This was an official OSAT trip led by Dave. The rest of us included Matt, Peter, Pete, and myself. Since the south side of the mountain is such a long drive from the Seattle area (4 hours), we met up at the trailhead the night before and made camp in the one inch of snow on the ground. I was Flabbergasted when Peter pulled a grill out of the back of his truck and started cooking huge steaks and giant tiger prawns. I usually try to eat mostly carbs the night before a big hike but in this case I would make an exception. Increasing precipitation chased us into our tents rather early but we were planning to be walking by 6 am so no worries.
Mount Hood Sunrise
It was cold when I heard my mates stirring in the adjacent tents the next morning. There’s always that reluctance to get out of my warm bag but then I thought about where I was and decided my ambition would keep me warm enough. This would be my second attempt at Monitor Ridge. The first ended prematurely when an unexpected weather front moved in on us in the early spring of 2007. We had been forced to bivouac overnight in the wet falling snow just above the tree line. The next day was just more of the same. This time the weather was supposed to be flawless. We were even able to use the shorter summer approach.
Following a tip from people coming down when we first arrived, we left our snowshoes in the car. The snow on the ground as we started out was patchy and compact on the trail but we had expected a lot more, higher up. They told us not to count on it. I was glad that I was not leading in the dark on this morning because my headlamp battery was low and it would have been difficult to discern the trail. As we were nearing the tree line, we could see the sunrise developing to the southeast. At one point we came to a clearing and had an inspiring view of Mount Hood over a cloud-filled valley. I knew the Columbia River was somewhere down there under the clouds. Hood being one of the last volcanoes in the area I haven’t climbed, I felt a sense of the challenge looking at it.
Dave and Mount Adams
Gimpilator on the Rim
Above the trees, the Monitor Ridge route is fairly straightforward. Sorry for the bad pun. About every two or three hundred yards the top of the ridge is marked with a wooden post. We followed these up scrambling over the loose talus-sized volcanic rocks. At times the ridge would level out onto a small terrace and here we would encounter more patches of snow mixed with sand and mud. There were only a few spots steep enough to warrant using my hands and at no point in the day did I use the axe I was carrying. The view of Mount Adams to the East was especially encouraging as we worked our way upward. I recorded the route with my GPS as a kmz file. It is available for download and especially interesting if viewed in Google Earth.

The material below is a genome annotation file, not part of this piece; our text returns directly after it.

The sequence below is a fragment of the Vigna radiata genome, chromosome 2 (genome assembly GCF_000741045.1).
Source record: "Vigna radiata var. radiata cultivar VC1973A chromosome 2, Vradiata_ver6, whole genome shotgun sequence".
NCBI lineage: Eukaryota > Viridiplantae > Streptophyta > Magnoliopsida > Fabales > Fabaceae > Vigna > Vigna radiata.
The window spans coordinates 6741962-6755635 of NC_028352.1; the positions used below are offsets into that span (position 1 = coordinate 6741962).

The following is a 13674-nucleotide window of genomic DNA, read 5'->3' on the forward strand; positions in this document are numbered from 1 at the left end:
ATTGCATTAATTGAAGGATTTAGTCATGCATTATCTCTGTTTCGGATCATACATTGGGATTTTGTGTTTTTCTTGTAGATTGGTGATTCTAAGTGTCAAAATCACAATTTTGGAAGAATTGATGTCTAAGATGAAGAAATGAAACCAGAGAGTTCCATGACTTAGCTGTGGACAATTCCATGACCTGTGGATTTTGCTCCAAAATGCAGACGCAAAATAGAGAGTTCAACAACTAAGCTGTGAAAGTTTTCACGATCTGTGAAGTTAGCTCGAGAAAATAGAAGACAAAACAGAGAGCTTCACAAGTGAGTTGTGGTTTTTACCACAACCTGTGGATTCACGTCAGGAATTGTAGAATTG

It was nearly eleven when we reached the crater rim. There were a couple small groups already on the rim and a couple groups just behind us. I gazed down at the lava dome and watched the steam billowing off a couple hot spots. I imagined the fear of the poor stupid snowmobiler who had plunged over the edge into the crater back in April. (Read The Story Here). It’s truly a wonder that he survived. Then I noticed that the view of Spirit Lake, Rainier, and Mount Adams all in one eyeful was very good. Many times I had imagined myself standing here looking down into what had once been the heart of a mountain. It seems this kind of wishful thinking is usually enough draw to eventually take me to any summit I desire.
The Rim Top
There was a woman in one of the other groups who had done this hike many times before and she said that she had never seen the weather conditions this favorable. There was literally no wind and even the air temperature was mild. Not bad for the last day before December. The trek down was uneventful, but the traffic going back to Seattle at the end of Thanksgiving weekend is another story.
Nice report Adam. Excellent pics as always - particularly the pano of course.
Did you go right to the highpoint? It's the one in this shot and also above and to the left of your pal in your pano. We were there in June this year and the climbing ranger strongly discouraged it. Dangerous cornices. I suppose they're all a bit over-sensitive after the daft snowmobiler incident - who was there illegally anyway.
Thanks for looking and nice compliments. It means more coming from a panorama expert like you. Unfortunately I was the only one in my group that wanted to go to the actual summit. When they saw that we would have to drop down along the rim before coming up again just for an extra 100 feet of elevation they decided against it. I was not disappointed with the view from where we were, although I usually like to go to the highest point. I'll probably go back some day to tag the high point.
Thanks! When the mountain dries out and is free of snow, it's still recommended that you carry an N95 rated dust-mask. The ground was damp when we were there but I guess the dust can still be a serious problem if the wind picks up. Cheers! Adam
I couldn't see any of the rocks that were falling inside the crater but I heard them fairly often. We stayed on top of the rim for about a half hour and during that time we heard rock fall inside about every four or five minutes. During my first attempt on Saint Helens we were caught in a snow storm whiteout. I wasn't worried about that happening again but in the afternoon as the ground dried out I could see that any increase in wind would make for very dusty conditions. We carried N95 dust masks just in case but didn't end up using them.